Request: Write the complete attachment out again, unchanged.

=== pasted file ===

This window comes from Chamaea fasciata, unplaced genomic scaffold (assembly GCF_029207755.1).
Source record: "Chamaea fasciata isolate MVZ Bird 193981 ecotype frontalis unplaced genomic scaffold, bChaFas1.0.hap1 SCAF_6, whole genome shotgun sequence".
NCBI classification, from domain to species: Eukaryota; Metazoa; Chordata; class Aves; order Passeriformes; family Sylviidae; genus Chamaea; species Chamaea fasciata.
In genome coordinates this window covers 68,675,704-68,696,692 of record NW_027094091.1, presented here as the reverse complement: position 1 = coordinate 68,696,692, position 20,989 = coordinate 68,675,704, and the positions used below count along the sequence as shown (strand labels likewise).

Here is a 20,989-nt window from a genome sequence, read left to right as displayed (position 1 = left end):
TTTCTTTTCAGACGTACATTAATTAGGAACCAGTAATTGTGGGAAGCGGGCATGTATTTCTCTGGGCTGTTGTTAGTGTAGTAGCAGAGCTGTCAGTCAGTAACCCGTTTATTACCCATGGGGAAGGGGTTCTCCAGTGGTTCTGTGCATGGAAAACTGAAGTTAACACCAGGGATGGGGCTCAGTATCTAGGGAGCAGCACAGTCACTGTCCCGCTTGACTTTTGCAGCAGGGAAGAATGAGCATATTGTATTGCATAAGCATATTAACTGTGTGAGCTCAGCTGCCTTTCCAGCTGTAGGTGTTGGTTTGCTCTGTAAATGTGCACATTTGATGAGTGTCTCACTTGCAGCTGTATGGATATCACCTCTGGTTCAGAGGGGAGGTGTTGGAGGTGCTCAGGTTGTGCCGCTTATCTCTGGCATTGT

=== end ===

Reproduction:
This window comes from Chamaea fasciata, unplaced genomic scaffold (assembly GCF_029207755.1).
Source record: "Chamaea fasciata isolate MVZ Bird 193981 ecotype frontalis unplaced genomic scaffold, bChaFas1.0.hap1 SCAF_6, whole genome shotgun sequence".
NCBI classification, from domain to species: Eukaryota; Metazoa; Chordata; class Aves; order Passeriformes; family Sylviidae; genus Chamaea; species Chamaea fasciata.
In genome coordinates this window covers 68,675,704-68,696,692 of record NW_027094091.1, presented here as the reverse complement: position 1 = coordinate 68,696,692, position 20,989 = coordinate 68,675,704, and the positions used below count along the sequence as shown (strand labels likewise).

Here is a 20,989-nt window from a genome sequence, read left to right as displayed (position 1 = left end):
TTTCTTTTCAGACGTACATTAATTAGGAACCAGTAATTGTGGGAAGCGGGCATGTATTTCTCTGGGCTGTTGTTAGTGTAGTAGCAGAGCTGTCAGTCAGTAACCCGTTTATTACCCATGGGGAAGGGGTTCTCCAGTGGTTCTGTGCATGGAAAACTGAAGTTAACACCAGGGATGGGGCTCAGTATCTAGGGAGCAGCACAGTCACTGTCCCGCTTGACTTTTGCAGCAGGGAAGAATGAGCATATTGTATTGCATAAGCATATTAACTGTGTGAGCTCAGCTGCCTTTCCAGCTGTAGGTGTTGGTTTGCTCTGTAAATGTGCACATTTGATGAGTGTCTCACTTGCAGCTGTATGGATATCACCTCTGGTTCAGAGGGGAGGTGTTGGAGGTGCTCAGGTTGTGCCGCTTATCTCTGGCATTGT